About 90% of air strikes against Isis (now known as Islamic State) militants in Iraq and Syria have been carried out by the US, with its Arab and Western coalition partners playing a marginal role in the operation, figures released by Washington show.
Since August 8, US air forces conducted 1,768 raids against the extremist group, while the remaining coalition member states carried out only 195, US defence officials told AFP.
An intense diplomatic effort was made by Washington to put together the 40-state coalition in order to stress the US was not alone in the fight against IS.
The active participation of five Arab nations - Bahrain, Jordan, Qatar, Saudi Arabia and the United Arab Emirates - was in particular said to be crucial.
Its importance was emphasised by reports that the son of the heir to the Saudi Arabian throne, Prince Khaled bin Salman, personally took part in bombing runs aboard a Tornado jet fighter.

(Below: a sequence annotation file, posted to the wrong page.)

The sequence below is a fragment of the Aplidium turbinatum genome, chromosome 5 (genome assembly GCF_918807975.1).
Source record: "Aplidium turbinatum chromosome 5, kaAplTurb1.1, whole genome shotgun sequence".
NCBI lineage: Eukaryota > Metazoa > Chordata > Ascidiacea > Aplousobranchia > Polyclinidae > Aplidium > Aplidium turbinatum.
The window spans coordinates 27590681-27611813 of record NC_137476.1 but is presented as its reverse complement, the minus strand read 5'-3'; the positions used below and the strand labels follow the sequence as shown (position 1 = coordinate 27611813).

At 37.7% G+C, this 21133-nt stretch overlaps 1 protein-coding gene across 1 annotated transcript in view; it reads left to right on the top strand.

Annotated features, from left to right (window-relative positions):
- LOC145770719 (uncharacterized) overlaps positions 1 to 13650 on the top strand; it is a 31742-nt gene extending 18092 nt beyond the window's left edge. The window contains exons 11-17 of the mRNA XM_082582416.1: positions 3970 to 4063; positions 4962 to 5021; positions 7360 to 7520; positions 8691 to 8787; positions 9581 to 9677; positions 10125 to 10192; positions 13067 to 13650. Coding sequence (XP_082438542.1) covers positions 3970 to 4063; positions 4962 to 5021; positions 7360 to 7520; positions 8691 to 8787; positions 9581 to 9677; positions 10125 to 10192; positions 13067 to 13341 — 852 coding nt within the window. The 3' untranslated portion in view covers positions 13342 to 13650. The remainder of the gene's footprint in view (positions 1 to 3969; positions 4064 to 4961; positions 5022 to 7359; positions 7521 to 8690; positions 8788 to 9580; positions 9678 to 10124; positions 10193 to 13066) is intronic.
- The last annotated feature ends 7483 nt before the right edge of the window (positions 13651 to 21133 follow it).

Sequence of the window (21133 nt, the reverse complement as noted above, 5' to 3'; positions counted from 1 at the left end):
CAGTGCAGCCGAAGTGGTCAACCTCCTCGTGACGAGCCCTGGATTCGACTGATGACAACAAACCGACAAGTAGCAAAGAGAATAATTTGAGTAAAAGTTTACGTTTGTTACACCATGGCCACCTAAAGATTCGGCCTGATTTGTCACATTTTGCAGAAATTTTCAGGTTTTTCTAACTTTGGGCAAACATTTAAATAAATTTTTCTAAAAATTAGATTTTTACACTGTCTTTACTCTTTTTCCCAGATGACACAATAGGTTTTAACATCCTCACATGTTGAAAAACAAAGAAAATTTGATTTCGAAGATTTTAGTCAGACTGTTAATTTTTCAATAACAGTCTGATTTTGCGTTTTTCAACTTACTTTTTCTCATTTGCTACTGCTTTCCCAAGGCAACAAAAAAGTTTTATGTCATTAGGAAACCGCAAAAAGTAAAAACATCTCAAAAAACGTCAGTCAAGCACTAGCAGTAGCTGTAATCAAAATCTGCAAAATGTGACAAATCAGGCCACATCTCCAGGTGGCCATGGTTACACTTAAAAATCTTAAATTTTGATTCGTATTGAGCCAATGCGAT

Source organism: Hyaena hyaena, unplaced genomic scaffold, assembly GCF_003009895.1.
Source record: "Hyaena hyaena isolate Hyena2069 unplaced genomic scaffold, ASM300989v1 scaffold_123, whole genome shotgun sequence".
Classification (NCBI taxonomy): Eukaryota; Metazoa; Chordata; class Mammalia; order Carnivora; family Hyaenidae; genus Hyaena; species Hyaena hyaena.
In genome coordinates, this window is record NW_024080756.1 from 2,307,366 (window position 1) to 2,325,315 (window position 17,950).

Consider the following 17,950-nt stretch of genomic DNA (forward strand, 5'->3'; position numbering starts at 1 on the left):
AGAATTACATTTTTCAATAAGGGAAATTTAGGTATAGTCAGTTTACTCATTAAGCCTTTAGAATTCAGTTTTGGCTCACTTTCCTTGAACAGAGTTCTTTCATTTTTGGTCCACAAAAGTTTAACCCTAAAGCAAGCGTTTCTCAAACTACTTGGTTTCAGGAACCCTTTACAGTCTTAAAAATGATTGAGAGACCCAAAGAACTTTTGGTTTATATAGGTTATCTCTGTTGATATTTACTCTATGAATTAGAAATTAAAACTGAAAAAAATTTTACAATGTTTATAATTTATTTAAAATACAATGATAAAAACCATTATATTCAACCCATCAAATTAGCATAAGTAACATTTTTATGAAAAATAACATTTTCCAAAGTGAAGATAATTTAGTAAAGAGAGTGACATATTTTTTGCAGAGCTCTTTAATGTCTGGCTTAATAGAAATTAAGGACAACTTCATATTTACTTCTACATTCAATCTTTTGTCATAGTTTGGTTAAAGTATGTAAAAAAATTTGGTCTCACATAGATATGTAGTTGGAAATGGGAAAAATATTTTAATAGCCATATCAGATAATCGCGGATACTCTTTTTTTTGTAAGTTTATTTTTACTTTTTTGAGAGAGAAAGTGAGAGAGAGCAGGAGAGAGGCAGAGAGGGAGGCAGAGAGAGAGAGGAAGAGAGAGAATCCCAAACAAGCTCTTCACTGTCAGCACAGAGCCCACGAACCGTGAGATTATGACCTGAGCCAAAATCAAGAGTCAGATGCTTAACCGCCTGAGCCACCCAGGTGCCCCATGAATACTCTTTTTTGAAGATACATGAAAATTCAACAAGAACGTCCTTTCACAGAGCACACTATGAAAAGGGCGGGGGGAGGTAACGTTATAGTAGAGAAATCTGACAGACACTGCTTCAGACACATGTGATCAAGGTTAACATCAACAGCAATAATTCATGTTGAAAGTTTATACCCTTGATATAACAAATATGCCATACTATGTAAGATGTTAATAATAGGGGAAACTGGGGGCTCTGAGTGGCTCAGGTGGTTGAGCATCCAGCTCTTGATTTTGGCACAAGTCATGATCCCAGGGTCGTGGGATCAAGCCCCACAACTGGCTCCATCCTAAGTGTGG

But the figures revealed the US allies' contribution so far has been largely symbolic, although Pentagon officials insist their role is to grow over time.
Other data released this week showed the fight against IS has so far cost Washington $1.1bn (£684m).
According to the US Central Command, $62m alone has been spent in Navy air strikes and Tomahawk cruise missiles.